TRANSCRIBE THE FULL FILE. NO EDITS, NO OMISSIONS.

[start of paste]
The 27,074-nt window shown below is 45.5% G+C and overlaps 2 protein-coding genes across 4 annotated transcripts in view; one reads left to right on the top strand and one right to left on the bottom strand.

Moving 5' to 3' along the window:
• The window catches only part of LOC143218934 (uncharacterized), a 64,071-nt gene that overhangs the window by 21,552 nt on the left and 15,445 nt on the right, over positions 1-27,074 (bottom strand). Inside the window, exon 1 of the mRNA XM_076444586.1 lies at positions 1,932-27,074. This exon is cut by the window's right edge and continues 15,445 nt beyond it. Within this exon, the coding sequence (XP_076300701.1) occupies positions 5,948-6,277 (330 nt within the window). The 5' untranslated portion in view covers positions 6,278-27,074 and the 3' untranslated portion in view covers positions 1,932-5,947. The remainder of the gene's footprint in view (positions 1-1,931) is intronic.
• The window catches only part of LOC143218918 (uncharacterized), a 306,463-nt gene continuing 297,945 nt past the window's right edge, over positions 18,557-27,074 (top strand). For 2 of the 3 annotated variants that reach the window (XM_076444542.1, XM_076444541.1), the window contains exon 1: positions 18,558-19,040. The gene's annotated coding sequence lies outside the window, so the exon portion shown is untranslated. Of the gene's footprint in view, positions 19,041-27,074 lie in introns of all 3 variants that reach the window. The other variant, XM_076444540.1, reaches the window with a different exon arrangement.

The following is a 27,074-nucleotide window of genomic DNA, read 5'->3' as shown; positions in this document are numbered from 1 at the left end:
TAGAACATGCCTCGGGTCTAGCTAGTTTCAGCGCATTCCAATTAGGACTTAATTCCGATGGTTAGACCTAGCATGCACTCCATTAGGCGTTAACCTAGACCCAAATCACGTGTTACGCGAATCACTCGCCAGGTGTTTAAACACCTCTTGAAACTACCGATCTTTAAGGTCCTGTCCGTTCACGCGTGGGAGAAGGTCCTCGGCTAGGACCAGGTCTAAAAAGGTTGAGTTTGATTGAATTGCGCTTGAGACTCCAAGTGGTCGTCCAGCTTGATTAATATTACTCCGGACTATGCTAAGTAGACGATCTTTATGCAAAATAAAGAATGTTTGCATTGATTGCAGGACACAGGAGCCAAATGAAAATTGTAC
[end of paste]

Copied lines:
The 27,074-nt window shown below is 45.5% G+C and overlaps 2 protein-coding genes across 4 annotated transcripts in view; one reads left to right on the top strand and one right to left on the bottom strand.

Moving 5' to 3' along the window:
• The window catches only part of LOC143218934 (uncharacterized), a 64,071-nt gene that overhangs the window by 21,552 nt on the left and 15,445 nt on the right, over positions 1-27,074 (bottom strand). Inside the window, exon 1 of the mRNA XM_076444586.1 lies at positions 1,932-27,074. This exon is cut by the window's right edge and continues 15,445 nt beyond it. Within this exon, the coding sequence (XP_076300701.1) occupies positions 5,948-6,277 (330 nt within the window). The 5' untranslated portion in view covers positions 6,278-27,074 and the 3' untranslated portion in view covers positions 1,932-5,947. The remainder of the gene's footprint in view (positions 1-1,931) is intronic.
• The window catches only part of LOC143218918 (uncharacterized), a 306,463-nt gene continuing 297,945 nt past the window's right edge, over positions 18,557-27,074 (top strand). For 2 of the 3 annotated variants that reach the window (XM_076444542.1, XM_076444541.1), the window contains exon 1: positions 18,558-19,040. The gene's annotated coding sequence lies outside the window, so the exon portion shown is untranslated. Of the gene's footprint in view, positions 19,041-27,074 lie in introns of all 3 variants that reach the window. The other variant, XM_076444540.1, reaches the window with a different exon arrangement.

The following is a 27,074-nucleotide window of genomic DNA, read 5'->3' as shown; positions in this document are numbered from 1 at the left end:
TAGAACATGCCTCGGGTCTAGCTAGTTTCAGCGCATTCCAATTAGGACTTAATTCCGATGGTTAGACCTAGCATGCACTCCATTAGGCGTTAACCTAGACCCAAATCACGTGTTACGCGAATCACTCGCCAGGTGTTTAAACACCTCTTGAAACTACCGATCTTTAAGGTCCTGTCCGTTCACGCGTGGGAGAAGGTCCTCGGCTAGGACCAGGTCTAAAAAGGTTGAGTTTGATTGAATTGCGCTTGAGACTCCAAGTGGTCGTCCAGCTTGATTAATATTACTCCGGACTATGCTAAGTAGACGATCTTTATGCAAAATAAAGAATGTTTGCATTGATTGCAGGACACAGGAGCCAAATGAAAATTGTAC